Blog Post - for SETI Institute, September 9 2008
By: Frank Drake
Frank Drake, the founder of the SETI project, is an American astronomer and astrophysicist. He has been searching for aliens throughout his career. Here he shares his latest thoughts on what extra terrestrials might look like.
"Thoughts about the forms of extraterrestrial creatures -
In my long SETI career, I have given hundreds of lectures about the search for ET. Two questions seem to be foremost on the minds of the listeners: "If humans vanished from the Earth, what would replace us?", and "What will the ET's look like?"
With regard to first question, there are already on Earth good candidate species which, with a little boost in intelligence, might replace us. The dolphins come to mind, although it is unlikely as an aquatic species they would ever produce a technology detectable over interstellar distances. They have no extremities which can handle tools, and little or no access to fire and hence metals.
The better candidates are the obvious ones, the primates similar to ourselves, particularly the chimpanzees. The chimps are very close to us in genome and intelligence, dexterity and also in social systems. This is the obvious choice to present in lectures. But sometimes, when I am in a whimsical mood, I surprise the audience by stating, in as authoritarian voice as I can, "Squirrels!!! This always wakes the audience up. I explain that, after all, the squirrels already stand on two feet, they are superb at manipulating things with their "hands," and they can outsmart any human when it comes to gaining access to a bird feeder! Take away the humans, and the squirrels might take over the world!
Once, at Arecibo, after a long day of interviews in the blazing sun for a CBS TV special, I proposed this possibility. It was fun to watch the expressions on the faces of Charles Osgood and the CBS crew --- I could tell that they were silently thinking "Is he kidding us?" -- or "is he serious??" - or "has the hot sun made him crazy?". Nothing was said and we moved on. I wondered what they would do with that piece of videotape. When the prime-time special finally aired, I watched to see what they had done with my proposal. Lo, not only was my statement there, but it was followed by a beautiful photo of an elegant squirrel, standing upright, dressed up in a tuxedo!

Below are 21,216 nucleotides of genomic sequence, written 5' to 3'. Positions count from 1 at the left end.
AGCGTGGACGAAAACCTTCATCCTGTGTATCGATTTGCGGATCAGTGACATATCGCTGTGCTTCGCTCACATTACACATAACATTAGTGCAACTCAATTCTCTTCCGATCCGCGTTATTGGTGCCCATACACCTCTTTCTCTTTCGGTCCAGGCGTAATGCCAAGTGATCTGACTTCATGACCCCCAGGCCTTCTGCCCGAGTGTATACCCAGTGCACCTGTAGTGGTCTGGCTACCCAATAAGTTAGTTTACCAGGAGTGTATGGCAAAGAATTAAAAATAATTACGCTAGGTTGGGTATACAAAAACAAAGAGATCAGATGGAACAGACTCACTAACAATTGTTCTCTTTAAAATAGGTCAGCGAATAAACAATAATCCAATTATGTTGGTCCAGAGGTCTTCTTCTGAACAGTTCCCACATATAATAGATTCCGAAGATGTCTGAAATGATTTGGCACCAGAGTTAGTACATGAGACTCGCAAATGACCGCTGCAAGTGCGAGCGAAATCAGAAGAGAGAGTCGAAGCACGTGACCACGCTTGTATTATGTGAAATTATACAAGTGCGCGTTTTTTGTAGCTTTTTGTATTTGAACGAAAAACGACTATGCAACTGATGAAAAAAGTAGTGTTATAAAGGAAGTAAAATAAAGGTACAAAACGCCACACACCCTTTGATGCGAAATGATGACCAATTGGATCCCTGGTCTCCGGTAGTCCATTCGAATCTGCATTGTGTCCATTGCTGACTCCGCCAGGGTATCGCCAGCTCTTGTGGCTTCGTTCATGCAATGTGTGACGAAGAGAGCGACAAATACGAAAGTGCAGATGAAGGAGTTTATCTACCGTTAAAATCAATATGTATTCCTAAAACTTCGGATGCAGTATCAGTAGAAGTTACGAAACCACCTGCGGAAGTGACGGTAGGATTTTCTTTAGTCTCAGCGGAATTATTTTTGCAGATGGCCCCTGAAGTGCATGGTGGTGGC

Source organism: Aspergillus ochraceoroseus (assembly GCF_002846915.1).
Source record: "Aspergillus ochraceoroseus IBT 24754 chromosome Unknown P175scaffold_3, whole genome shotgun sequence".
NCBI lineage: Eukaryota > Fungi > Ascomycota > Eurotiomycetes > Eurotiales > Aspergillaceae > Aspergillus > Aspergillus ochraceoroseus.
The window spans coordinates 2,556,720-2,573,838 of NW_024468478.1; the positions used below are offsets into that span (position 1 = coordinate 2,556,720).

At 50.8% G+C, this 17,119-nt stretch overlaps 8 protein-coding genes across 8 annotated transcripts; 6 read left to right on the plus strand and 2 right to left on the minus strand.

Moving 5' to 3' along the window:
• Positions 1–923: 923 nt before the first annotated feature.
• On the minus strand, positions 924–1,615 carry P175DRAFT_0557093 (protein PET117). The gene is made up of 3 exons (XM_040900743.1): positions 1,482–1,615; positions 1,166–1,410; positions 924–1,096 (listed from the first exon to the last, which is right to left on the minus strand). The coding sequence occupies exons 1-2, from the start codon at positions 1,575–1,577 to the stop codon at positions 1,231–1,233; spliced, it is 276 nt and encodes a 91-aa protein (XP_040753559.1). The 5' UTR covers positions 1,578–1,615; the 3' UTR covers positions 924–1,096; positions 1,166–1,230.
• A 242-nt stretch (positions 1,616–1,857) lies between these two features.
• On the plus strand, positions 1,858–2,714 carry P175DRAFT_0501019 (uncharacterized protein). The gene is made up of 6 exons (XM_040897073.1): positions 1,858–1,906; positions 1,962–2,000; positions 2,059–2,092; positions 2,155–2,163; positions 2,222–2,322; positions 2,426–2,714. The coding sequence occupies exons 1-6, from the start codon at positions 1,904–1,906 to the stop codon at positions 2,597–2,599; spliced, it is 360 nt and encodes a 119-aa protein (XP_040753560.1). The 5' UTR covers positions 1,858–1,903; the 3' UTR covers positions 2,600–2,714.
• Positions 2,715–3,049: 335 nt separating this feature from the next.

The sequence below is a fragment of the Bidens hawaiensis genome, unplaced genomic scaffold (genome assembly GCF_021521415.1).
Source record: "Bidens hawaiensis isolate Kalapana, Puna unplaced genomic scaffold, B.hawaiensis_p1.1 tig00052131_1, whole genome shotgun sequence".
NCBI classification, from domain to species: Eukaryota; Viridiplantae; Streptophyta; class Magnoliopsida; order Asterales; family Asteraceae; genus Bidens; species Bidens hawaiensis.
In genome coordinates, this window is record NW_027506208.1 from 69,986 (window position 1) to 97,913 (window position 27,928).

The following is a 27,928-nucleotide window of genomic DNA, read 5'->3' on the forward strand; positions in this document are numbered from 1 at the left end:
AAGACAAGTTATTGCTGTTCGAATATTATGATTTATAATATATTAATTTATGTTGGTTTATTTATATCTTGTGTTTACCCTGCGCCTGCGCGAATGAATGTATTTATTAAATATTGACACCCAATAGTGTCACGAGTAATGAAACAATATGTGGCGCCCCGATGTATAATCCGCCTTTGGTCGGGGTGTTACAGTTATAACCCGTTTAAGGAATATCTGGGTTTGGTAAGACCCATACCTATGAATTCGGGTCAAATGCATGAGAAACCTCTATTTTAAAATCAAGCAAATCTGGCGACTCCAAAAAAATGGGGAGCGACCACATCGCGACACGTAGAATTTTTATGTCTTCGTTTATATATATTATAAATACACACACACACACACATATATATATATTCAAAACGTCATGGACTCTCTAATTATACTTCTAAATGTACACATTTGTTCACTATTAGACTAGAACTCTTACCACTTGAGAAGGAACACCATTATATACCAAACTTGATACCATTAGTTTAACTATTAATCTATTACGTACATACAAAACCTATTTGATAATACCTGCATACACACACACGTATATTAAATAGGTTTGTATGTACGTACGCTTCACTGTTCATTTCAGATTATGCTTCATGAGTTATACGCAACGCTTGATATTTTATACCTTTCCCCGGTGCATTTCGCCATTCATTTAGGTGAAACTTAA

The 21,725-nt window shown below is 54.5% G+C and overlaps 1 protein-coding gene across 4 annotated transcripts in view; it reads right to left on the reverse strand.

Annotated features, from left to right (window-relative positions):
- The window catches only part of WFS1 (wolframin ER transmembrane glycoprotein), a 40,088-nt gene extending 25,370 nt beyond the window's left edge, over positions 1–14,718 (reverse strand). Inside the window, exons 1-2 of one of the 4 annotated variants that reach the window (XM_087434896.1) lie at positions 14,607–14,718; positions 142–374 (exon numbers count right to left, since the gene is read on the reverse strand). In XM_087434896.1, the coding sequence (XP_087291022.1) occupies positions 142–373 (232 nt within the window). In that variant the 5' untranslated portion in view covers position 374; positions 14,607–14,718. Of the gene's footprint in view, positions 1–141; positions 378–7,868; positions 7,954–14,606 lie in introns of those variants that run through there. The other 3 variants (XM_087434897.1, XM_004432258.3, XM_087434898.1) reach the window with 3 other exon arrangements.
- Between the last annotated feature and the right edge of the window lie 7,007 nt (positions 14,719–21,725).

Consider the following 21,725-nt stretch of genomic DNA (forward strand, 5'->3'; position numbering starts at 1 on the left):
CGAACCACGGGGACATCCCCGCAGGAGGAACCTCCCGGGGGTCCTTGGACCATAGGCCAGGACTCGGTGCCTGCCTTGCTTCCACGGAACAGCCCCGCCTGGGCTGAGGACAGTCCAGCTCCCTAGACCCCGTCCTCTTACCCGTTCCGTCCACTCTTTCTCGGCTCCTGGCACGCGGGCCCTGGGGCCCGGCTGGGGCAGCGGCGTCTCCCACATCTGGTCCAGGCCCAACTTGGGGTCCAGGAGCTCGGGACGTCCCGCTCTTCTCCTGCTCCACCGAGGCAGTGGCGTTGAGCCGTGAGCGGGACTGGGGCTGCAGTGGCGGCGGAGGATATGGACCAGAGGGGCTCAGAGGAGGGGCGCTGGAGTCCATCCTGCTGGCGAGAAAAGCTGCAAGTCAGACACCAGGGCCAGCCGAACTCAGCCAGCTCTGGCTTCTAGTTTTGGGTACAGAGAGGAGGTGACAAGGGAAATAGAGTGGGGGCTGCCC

As to what will the ETs look like, there is only one certainty, and that is that they will not be duplicates of us. The long series of small mutations which lead to our present physiology will not be repeated exactly anywhere, despite the enormous number of habitable planets which exist.
There will be a tremendous variety of forms of intelligent creatures. Nevertheless, we are a good design for a planet like the Earth. Standing upright is very useful in detecting prey and predators, especially when we lived in the savannahs. This allows us to have limbs which are free to manipulate things, especially tools when we became a tool-using creature. Having the head and eyes on top is, similarly, a great help in observing the world around us. The eyes need to be in the head so that the neural connections from the eyes to the brain are as short as possible. Because of this basically very effective design, I often say that were we to observe other intelligent species in the twilight at a distance of a hundred yards or so, we might think they are human. But when we got close to them, it would be clear that they weren't.
Sometimes our good design makes us think that our design is optimum. But it isn't - it is an adaptation of an ancient four limbed ancestor which was not designed to be a tool maker. In a more optimum design, we would have four arms instead of two - if we had evolved from a six limbed creature, as did insects, this would have happened. It is not unlikely. Four arms would solve a lot of problems when we are trying to carry bags of groceries in from the car! Another not very successful adaptation we live with is the sharing of one "tube" for breathing, eating, and talking. It makes it possible to choke to death when eating and requires a long esophagus which is prone to disease such as heartburn.
A better design would have a separate mouth close to the stomach, with a second tube to serve the breathing and speaking function. This arrangement exists in many aquatic animals, but we didn't evolve from them. So it could well be that we are a rare form of ET, and the more successful ones will have four arms and a mouth at the stomach. And, better still, an eye in the back of the head, which would clearly be a very advantageous addition, especially for mothers who need to watch mischievous children.
Recently I had an opportunity to design my version of the optimum ET. I did that with the recently released video game, "Creature Creator," which can be found also in the much larger game, "Spore."
My ET has four arms, a mouth right at the stomach, and an eye in the back of its head. Oh, yes, and two other embellishments. Green skin containing chlorophyll, so that the creature can manufacture some of its own food from air and water through photosynthesis (little green men make a lot of sense!), and web feet to make swimming more fun.
I named my creature "Supersapiens" because it is a super version of our species, homo sapiens. If you have access to Spore or the Spore Creature Creator, you can find it in the "Sporepedia."
For more information please visit www.seti.org.